Vijay Mallya's Goa villa seized by SBI

| Saturday, May 14, 2016 - 13:44
First Published |
Goa, Villa, Vijay Mallya

SBI demans Mallya to attend a hearing in the Supreme Court.

Panaji: The government-owned State Bank of India (SBI) has seized a villa of debt-strapped liquor baron Vijay Mallya in Panaji, Goa.
Mallya flew to London in March, under pressure from bankers seeking to recover about USD 1.4 billion owed by his collapsed Kingfisher Airline.
The district magistrate gave an order in favour of banks to take physical possession of the Kingfisher Villa in Panaji town, which was venue of many famous parties hosted by him.
"The property is attached now completely. All the inventories have been done. There is no access, nobody can enter into it. Security guard and everything has been changed now. The SBI Trustee has taken complete charge of this property and the process has ended," said SBI lawyer Vikas Kumar.
So far, India has failed in its initial attempt to secure the return of Mallya from Britain but New Delhi said it would continue to seek his repatriation to face his creditors.
India, which has revoked Mallya's diplomatic passport, requested on April 28 he be deported but now acknowledges there is no immediate prospect this will happen because Mallya has the right to remain in Britain.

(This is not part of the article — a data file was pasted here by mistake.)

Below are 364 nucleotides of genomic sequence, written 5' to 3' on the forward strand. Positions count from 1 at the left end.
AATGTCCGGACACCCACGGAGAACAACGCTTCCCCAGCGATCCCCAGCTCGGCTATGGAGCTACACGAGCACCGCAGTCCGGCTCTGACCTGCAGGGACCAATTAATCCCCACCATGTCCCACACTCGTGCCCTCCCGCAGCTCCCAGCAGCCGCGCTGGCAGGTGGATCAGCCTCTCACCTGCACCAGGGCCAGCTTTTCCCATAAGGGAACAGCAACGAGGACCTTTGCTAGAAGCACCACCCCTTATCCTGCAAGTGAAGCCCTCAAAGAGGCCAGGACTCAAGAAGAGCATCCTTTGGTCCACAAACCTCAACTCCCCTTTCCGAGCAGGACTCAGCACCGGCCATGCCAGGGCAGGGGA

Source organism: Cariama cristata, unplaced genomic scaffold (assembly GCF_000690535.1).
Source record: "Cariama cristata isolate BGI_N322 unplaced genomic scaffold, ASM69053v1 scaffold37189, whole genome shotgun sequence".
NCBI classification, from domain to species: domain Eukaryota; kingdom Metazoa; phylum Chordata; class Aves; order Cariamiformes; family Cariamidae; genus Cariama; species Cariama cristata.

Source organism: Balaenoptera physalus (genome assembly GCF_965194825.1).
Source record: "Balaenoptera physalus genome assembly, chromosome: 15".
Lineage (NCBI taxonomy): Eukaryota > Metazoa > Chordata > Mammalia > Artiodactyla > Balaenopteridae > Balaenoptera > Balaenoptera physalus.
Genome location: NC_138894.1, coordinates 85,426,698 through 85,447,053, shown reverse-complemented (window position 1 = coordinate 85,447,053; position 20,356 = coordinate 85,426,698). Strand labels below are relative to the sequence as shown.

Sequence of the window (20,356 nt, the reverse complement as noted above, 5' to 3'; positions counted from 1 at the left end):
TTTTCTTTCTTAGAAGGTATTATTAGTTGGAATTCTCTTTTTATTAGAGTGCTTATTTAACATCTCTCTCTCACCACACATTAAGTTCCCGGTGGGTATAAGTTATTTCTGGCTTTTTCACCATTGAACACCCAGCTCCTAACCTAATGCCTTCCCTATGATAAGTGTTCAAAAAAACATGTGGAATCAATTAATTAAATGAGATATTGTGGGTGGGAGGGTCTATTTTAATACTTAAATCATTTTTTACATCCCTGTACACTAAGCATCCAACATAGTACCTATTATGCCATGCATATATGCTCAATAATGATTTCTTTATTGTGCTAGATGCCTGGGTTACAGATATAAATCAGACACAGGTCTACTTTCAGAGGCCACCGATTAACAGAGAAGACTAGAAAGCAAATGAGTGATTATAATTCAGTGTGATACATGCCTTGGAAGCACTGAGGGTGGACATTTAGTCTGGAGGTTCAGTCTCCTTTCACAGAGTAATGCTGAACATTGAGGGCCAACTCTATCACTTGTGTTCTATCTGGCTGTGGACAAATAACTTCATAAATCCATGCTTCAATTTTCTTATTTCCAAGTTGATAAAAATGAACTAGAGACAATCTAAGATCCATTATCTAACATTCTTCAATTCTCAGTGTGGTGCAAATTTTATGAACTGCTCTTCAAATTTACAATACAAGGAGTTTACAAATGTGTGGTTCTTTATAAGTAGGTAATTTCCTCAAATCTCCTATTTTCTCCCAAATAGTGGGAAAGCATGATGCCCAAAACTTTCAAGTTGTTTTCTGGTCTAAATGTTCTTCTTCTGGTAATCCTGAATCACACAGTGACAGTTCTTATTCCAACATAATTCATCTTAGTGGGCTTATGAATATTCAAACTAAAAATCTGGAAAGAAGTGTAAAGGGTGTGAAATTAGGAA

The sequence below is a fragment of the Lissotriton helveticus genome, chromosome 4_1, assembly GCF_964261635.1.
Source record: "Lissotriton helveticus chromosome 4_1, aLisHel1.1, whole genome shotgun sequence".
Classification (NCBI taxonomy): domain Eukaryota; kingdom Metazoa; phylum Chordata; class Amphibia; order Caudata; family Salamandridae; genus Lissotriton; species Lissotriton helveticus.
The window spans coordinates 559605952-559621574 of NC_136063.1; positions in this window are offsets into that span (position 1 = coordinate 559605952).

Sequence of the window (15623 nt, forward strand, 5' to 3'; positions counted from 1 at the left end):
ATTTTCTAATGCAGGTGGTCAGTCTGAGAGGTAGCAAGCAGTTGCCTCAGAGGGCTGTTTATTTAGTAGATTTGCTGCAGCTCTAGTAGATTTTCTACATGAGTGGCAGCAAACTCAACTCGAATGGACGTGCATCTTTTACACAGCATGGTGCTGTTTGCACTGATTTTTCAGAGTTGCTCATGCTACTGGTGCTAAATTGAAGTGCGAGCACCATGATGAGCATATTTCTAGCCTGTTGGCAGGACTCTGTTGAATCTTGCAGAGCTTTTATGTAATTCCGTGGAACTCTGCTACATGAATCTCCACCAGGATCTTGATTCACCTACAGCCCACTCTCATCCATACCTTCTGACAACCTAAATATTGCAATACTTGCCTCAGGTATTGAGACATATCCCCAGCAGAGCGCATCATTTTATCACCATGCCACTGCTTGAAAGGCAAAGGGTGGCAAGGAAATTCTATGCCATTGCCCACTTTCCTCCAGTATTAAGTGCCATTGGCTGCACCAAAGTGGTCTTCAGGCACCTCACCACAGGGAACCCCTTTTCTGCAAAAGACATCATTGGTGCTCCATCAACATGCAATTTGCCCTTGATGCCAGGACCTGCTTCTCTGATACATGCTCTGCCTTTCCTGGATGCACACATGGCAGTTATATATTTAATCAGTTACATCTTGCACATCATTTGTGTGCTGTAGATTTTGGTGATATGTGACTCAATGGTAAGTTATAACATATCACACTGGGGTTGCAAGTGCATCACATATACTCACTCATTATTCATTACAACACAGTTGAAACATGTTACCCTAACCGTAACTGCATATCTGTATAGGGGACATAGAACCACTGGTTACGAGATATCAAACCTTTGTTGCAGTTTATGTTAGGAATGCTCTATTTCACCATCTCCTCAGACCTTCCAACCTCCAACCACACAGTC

The 60-year-old Mallya, a Formula 1 boss known as the "King of Good Times" for his party lifestyle, is the subject of a non-bailable warrant issued by a special judge in Mumbai.
The Enforcement Directorate, a government agency set up to fight financial crime, has accused Mallya's UB Group of using 4.3 billion rupees (USD 64 million) of bank loans to Kingfisher to buy property overseas.
Creditors, led by State Bank of India, have rejected an offer of partial repayment by Mallya, who had given a personal guarantee for the Kingfisher loan.
They have demanded that the billionaire attend a hearing in the Supreme Court.
Mallya has denied wrongdoing, calling the charges against him "preposterous". He has also offered a settlement to his creditors that they have so far refused to consider. No comment was immediately available from a Kingfisher spokesman. 

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